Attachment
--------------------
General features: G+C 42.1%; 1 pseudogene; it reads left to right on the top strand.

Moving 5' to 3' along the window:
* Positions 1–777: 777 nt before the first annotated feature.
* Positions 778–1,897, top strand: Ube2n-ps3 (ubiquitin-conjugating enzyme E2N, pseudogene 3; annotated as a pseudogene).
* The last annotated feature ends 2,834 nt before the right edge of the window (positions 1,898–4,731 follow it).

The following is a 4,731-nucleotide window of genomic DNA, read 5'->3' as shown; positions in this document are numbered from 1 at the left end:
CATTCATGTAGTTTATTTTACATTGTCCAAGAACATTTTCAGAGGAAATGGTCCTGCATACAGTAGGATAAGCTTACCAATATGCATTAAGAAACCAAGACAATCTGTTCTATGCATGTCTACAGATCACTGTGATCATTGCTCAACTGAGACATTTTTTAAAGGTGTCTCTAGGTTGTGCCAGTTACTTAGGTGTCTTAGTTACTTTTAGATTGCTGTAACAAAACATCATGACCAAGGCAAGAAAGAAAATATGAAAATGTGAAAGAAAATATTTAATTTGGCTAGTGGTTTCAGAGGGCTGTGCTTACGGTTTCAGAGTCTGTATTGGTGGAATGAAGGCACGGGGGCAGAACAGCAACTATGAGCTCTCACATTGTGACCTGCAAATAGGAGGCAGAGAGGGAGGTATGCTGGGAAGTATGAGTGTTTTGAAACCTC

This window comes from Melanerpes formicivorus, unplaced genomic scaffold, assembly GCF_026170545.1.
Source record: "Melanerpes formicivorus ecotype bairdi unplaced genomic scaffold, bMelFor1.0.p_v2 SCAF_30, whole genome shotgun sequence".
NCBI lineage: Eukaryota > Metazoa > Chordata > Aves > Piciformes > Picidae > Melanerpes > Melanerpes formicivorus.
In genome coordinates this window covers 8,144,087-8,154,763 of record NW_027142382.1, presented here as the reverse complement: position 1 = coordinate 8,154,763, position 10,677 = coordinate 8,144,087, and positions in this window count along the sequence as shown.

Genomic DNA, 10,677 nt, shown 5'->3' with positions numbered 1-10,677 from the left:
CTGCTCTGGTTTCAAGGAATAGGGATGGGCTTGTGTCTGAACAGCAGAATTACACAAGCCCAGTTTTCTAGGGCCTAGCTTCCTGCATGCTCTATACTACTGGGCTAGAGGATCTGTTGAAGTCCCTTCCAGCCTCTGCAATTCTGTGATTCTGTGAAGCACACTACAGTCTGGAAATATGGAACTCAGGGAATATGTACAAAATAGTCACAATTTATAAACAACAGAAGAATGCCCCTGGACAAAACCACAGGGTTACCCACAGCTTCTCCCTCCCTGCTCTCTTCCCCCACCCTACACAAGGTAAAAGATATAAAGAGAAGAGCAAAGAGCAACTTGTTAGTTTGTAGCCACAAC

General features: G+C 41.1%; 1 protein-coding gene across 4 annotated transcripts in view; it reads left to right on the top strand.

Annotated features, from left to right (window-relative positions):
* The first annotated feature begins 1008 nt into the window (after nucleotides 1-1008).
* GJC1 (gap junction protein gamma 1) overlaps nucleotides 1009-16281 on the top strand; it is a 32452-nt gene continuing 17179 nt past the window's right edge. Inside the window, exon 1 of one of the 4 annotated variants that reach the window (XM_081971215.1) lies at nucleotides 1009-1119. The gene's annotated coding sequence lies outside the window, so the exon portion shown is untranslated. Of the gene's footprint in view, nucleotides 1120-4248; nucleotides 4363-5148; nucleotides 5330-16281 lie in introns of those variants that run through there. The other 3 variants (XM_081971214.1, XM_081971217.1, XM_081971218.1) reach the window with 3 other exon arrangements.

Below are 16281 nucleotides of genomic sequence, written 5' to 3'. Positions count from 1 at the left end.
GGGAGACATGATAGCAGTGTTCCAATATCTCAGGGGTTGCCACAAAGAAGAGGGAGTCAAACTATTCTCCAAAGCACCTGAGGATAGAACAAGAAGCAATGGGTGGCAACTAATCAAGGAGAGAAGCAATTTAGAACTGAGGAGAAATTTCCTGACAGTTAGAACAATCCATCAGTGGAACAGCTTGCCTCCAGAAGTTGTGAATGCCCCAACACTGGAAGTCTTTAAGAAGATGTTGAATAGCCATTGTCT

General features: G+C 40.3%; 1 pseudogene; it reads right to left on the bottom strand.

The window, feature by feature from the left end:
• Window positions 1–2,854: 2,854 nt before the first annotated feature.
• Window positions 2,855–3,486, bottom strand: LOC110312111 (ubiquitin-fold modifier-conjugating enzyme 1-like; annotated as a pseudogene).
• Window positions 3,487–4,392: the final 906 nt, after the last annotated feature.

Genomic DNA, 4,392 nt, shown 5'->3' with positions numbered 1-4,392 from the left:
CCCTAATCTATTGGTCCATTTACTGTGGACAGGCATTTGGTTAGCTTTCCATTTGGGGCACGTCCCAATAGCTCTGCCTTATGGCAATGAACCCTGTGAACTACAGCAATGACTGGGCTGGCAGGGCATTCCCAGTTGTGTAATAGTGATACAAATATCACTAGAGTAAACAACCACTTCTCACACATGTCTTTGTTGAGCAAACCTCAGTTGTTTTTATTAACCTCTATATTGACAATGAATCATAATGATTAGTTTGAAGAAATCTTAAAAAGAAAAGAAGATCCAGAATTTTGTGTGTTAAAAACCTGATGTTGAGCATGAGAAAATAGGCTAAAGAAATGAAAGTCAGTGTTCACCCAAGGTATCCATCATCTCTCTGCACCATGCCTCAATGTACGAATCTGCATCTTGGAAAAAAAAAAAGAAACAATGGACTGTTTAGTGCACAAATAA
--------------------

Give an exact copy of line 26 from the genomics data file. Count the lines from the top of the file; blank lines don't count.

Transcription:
CCCTAATCTATTGGTCCATTTACTGTGGACAGGCATTTGGTTAGCTTTCCATTTGGGGCACGTCCCAATAGCTCTGCCTTATGGCAATGAACCCTGTGAACTACAGCAATGACTGGGCTGGCAGGGCATTCCCAGTTGTGTAATAGTGATACAAATATCACTAGAGTAAACAACCACTTCTCACACATGTCTTTGTTGAGCAAACCTCAGTTGTTTTTATTAACCTCTATATTGACAATGAATCATAATGATTAGTTTGAAGAAATCTTAAAAAGAAAAGAAGATCCAGAATTTTGTGTGTTAAAAACCTGATGTTGAGCATGAGAAAATAGGCTAAAGAAATGAAAGTCAGTGTTCACCCAAGGTATCCATCATCTCTCTGCACCATGCCTCAATGTACGAATCTGCATCTTGGAAAAAAAAAAAGAAACAATGGACTGTTTAGTGCACAAATAA